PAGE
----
Looking at what you have and how I might approach it is to just get some regular flat steel the same thickness or a tad thicker. You might be able to look around and find some metal off of something else and make that work. Next I would cut out the rot on the existing mount with somewhat straight edges and then lay the new piece of steel on top and with a scratch awl mark the bottom on the new steel using the edges of the hole on the frame bracket from the underside. Using a jig saw cut to the marked line on the new steel and then grind it and fit it to where you have a slight gap on the edges. I would then bevel all of the edges so you get a good weld and then using some small magnets from the underside, place the new patch in place from the topside and place a couple of tack welds on the topside to hold it in place. If the steel is a little thicker than normal with the magnets underneath then that side will be flush from the old metal to the new metal but the top will be a tad higher. No big deal. Once you get done fully welding it up, use a large disc sander to bring the top surface level with the surrounding metal.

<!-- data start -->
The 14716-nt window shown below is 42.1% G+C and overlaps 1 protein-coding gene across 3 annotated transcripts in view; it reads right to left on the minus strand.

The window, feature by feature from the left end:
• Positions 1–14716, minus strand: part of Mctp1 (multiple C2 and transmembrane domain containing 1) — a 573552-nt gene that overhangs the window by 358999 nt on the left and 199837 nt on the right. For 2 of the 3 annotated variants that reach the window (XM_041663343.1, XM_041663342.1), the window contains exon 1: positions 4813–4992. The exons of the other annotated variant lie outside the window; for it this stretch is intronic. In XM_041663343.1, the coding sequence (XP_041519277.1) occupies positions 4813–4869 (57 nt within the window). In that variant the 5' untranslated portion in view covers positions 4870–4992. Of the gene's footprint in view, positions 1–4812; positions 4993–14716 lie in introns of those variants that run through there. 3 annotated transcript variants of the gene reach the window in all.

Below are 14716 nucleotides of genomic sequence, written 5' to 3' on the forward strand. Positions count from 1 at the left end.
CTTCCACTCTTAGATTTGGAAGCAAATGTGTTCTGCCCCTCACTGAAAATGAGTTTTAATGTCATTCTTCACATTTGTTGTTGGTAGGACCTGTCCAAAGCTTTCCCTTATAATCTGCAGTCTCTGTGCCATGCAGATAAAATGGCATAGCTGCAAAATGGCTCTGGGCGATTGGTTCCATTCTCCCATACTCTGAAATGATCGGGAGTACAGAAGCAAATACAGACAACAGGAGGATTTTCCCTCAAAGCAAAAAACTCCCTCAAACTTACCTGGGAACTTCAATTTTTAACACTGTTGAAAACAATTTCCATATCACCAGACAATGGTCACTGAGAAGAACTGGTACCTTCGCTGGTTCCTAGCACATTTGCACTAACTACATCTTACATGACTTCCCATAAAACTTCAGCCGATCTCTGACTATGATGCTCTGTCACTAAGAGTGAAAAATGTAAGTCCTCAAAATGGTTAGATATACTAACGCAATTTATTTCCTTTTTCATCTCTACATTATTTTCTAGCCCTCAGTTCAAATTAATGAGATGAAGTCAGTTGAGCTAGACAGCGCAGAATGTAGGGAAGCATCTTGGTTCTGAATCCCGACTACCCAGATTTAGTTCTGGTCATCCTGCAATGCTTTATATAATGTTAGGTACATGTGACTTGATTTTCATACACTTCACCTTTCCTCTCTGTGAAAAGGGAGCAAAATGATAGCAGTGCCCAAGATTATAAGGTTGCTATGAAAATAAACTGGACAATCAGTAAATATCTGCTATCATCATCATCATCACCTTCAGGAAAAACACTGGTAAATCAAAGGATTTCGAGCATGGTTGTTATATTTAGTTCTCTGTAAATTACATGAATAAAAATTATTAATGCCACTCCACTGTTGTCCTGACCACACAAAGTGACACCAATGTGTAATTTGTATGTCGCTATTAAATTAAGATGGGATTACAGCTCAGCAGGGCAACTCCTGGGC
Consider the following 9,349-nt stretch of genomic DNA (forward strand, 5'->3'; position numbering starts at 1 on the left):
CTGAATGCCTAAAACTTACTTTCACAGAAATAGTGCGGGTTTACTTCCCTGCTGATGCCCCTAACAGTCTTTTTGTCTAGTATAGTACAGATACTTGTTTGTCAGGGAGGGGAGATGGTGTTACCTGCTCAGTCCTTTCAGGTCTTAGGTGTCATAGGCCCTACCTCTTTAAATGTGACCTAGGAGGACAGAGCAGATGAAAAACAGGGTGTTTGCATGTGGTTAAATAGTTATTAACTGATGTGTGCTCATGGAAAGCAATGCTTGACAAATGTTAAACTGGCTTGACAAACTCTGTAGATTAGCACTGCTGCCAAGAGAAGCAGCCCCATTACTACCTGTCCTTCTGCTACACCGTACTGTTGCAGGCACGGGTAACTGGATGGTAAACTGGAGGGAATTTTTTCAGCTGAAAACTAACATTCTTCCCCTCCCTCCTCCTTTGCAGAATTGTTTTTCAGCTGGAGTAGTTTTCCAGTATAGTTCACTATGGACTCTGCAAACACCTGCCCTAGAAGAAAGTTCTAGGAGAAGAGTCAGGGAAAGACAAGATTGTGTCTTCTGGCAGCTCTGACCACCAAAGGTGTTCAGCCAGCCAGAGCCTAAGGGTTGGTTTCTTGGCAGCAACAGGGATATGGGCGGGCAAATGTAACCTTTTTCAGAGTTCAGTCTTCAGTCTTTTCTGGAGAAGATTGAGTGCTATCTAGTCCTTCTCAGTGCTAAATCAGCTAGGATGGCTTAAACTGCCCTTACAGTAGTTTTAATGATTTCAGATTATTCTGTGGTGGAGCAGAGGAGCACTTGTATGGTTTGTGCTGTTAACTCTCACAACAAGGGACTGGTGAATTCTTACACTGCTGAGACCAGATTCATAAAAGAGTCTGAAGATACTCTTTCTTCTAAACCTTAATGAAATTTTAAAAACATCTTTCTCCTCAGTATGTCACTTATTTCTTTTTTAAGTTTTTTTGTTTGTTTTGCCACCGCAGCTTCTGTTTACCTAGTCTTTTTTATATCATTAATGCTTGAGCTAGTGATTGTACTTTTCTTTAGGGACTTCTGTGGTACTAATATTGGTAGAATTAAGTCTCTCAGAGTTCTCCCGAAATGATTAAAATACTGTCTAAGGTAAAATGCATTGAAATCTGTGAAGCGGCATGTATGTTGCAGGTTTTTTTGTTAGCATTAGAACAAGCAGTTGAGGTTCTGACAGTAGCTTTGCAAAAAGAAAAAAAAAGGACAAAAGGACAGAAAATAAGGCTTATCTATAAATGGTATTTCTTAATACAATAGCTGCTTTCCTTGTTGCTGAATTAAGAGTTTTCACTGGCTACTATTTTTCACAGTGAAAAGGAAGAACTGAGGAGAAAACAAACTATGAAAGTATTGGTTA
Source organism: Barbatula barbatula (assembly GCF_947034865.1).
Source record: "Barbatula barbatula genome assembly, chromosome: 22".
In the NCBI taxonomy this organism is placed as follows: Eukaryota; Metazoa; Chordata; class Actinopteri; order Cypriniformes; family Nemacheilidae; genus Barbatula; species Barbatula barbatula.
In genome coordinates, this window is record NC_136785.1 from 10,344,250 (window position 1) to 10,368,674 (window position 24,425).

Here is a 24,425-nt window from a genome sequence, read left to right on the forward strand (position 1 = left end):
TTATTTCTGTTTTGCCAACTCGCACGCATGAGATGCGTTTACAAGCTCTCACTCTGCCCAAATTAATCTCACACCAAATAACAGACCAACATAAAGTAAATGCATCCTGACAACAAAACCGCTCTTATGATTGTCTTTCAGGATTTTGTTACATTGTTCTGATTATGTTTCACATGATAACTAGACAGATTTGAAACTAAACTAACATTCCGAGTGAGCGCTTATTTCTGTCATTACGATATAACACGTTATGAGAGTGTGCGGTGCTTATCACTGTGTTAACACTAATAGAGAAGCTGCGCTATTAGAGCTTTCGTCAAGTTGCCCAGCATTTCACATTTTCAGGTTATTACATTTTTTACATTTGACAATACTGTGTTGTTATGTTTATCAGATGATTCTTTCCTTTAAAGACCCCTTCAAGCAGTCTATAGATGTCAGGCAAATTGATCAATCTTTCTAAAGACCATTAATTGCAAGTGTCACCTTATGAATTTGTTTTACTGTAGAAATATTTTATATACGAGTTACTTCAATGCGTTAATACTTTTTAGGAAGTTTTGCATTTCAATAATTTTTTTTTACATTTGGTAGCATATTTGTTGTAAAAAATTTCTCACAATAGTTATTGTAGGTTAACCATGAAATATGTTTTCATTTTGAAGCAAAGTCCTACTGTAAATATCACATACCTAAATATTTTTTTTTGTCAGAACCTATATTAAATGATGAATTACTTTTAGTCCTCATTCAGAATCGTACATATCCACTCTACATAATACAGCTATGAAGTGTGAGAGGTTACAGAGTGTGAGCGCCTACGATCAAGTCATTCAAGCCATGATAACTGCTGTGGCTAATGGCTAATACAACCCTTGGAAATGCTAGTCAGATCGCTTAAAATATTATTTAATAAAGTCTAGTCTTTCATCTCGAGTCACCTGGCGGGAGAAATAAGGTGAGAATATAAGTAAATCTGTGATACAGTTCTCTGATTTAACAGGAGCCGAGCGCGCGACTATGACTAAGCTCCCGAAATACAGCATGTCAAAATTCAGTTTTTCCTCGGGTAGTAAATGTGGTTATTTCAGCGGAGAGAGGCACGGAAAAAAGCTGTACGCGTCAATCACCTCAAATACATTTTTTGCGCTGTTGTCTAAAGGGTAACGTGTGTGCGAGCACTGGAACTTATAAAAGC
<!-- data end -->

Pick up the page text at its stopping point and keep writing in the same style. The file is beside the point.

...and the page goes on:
With the patch fully welded in and the welds ground down, use information as to where the center of the bushing hole would be and then drill a pilot hole. Use a compass to mark circles larger than what the bushing hole needs to be and then come back with a hole saw the same size or slightly smaller than the bushings and drill the new bushing hole into the new steel patch. Check the fit and if needed use a rat tale file to enlarge the holes evenly (this is why I would use a compass to mark larger circles than what is needed so you can evenly enlarge the holes and have a reference mark to go by). After it's all done then I would give it a coat of paint to seal it up.